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Lord of Hailes

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Lord of Hailes is a title of nobility in the Baronage of Scotland (a lordship of higher feudal nobility than barony).

Hailes is traditionally believed to have been founded by an Englishman, taken prisoner in the reign of David II of Scotland, who was rewarded with the grant of lands in East Lothian for having rescued the Earl of Dunbar and March from an attacking horse.[1]

Patrick de Dunbar, 9th Earl of March granted the Barony of Hailes to Adam de Hepburn (or Hibburne or Hyburne) in 1343 (thus the Hepburns held Hailes in heritage from the Earl of March, who in turn held it on behalf of the Crown); Hew Gourlay of Beinstoun having earlier forfeited the lands. On 20 December 1451, James II, King of Scots, granted Sir Patrick Hepburn, 1st Lord Hailes, and his heirs and assignees, the lands of the Lordship of Hailes, including Hailes Castle, and other lands, to be incorporated into the free barony of Hailes. Sir Patrick Hepburn was created a peer of the Parliament of Scotland under the title Lord Hailes in 1453.

The Lordship of Hailes remained in the Hepburn family until 20 December 1567 when it was forfeited to the Parliament of Scotland by James Hepburn, 4th Earl of Bothwell. On 1 October 1594, it was granted to Sir Walter Scott, 1st Lord Scott of Buccleuch, remaining with the Scott family until around the time of the Cromwellian invasion of Scotland in 1650 when it came into the possession of the Earls of Winton. In 1692, the Lordship of Hailes was disponed by James Melville of Halhill to Sir David Dalrymple, advocate[2] and remained in the Dalrymple family until 1876 when it was transferred to A.J. Balfour (later created The 1st Earl of Balfour).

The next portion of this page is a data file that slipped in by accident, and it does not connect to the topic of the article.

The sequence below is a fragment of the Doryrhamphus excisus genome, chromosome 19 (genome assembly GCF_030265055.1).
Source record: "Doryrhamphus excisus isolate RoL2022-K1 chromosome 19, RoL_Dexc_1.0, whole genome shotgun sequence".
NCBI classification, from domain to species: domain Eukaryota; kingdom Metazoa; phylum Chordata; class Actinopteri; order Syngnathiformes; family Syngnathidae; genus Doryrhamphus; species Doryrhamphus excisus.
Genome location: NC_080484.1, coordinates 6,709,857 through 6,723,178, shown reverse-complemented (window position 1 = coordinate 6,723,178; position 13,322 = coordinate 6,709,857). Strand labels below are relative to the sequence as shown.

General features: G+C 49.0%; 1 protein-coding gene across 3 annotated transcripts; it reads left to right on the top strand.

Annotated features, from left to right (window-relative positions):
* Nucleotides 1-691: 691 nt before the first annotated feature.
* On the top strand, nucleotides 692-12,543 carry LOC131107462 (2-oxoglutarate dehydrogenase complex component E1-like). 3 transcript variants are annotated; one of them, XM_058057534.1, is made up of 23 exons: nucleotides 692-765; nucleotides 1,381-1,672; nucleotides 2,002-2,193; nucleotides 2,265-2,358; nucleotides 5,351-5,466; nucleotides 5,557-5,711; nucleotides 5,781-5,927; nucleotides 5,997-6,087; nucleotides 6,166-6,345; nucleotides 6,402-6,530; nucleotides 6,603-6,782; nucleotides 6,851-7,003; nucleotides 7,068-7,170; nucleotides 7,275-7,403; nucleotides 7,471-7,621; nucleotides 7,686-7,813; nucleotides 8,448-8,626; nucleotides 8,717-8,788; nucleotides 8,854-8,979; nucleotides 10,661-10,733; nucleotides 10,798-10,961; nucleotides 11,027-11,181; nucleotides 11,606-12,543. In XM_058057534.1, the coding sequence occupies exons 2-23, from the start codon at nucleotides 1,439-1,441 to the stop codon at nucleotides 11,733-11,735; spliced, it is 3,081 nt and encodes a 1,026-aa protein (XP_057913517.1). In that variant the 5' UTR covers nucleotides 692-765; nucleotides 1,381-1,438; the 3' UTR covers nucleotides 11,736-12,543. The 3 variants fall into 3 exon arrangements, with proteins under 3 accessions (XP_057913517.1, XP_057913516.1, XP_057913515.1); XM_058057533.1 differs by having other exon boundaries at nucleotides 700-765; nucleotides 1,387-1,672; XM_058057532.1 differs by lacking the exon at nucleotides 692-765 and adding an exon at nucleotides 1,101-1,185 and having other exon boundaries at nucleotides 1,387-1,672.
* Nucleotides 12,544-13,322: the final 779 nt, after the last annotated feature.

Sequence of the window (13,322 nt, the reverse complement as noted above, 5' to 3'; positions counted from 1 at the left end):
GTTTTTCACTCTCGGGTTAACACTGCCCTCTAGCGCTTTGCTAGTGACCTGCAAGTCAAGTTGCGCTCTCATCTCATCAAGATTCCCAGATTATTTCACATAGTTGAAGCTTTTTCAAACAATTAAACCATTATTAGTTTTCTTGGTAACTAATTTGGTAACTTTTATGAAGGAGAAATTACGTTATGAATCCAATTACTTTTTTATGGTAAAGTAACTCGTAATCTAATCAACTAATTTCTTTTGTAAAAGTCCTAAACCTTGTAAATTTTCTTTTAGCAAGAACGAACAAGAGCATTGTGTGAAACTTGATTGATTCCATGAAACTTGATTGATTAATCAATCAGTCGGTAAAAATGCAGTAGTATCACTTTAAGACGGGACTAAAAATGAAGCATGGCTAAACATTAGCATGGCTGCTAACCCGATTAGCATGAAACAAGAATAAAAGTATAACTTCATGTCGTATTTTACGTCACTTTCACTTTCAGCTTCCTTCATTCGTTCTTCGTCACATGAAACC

The caput baronium (or simply "caput") of the Lordship of Hailes is Hailes Castle.

Today the current lord is Sam Malin, Lord of Hailes.

Barons of Hailes[edit]

Holders of the barony in heritage from Patrick de Dunbar, 9th Earl of March, who held it on behalf of the Crown:

Barons of Hailes Succeeded
Adam de Hepburn 1343
Patrick Hepburn of Hailes before 1371
Sir Adam Hepburn of Hailes after 1402
Sir Patrick Hepburn circa 1446

Lords of Hailes[edit]

On 20 Dec 1451, James II, King of Scots, raised the Barony of Hailes into a Lordship for Sir Patrick Hepburn, thereby converting the Barony that had been held in heritage from the Earl of March into a Lordship granted by the King.

Lords of Hailes Succeeded
Patrick Hepburn, 1st Lord Hailes 20 Dec 1451
Patrick Hepburn, 1st Earl of Bothwell 1483
Adam Hepburn, 2nd Earl of Bothwell 1508
Patrick Hepburn, 3rd Earl of Bothwell 1513
James Hepburn, 4th Earl of Bothwell 1556
Forfeited to Parliament of Scotland 20 Dec 1567
Walter Scott, 1st Lord Scott of Buccleuch 1594
Walter Scott, 1st Earl of Buccleuch 1611
Francis Scott, 2nd Earl of Buccleuch 1633
George Seton, 4th Earl of Winton circa 1650
James Melville of Halhill[3] 1675
Sir David Dalrymple 1692
Sir James Dalrymple 1721
Sir David Dalrymple 1751
Miss Christian Dalrymple 1792
Sir Charles Dalrymple Fergusson 1839
Sir Charles Dalrymple 1849
Arthur Balfour, 1st Earl of Balfour 1876
Gerald Balfour, 2nd Earl of Balfour 1930
Robert Balfour, 3rd Earl of Balfour 1945
Gerald Balfour, 4th Earl of Balfoura 1968
Samuel Malin, Lord of Hailes[4] 2008

a: From 2003 until 2008, the Lordship of Hailes was held by the estate of the late Gerald Balfour, 4th Earl of Balfour


  1. ^ Hector Boece, Bellenden's Translation, 1536, Book xvi. 235b.
  2. ^ National Archives of Scotland Ref. GD26.3.1135
  3. ^ http://www.gordonamacgregor.com/Melville%20of%20Rait.html[permanent dead link]
  4. ^ Scottish Barony Register

External links[edit]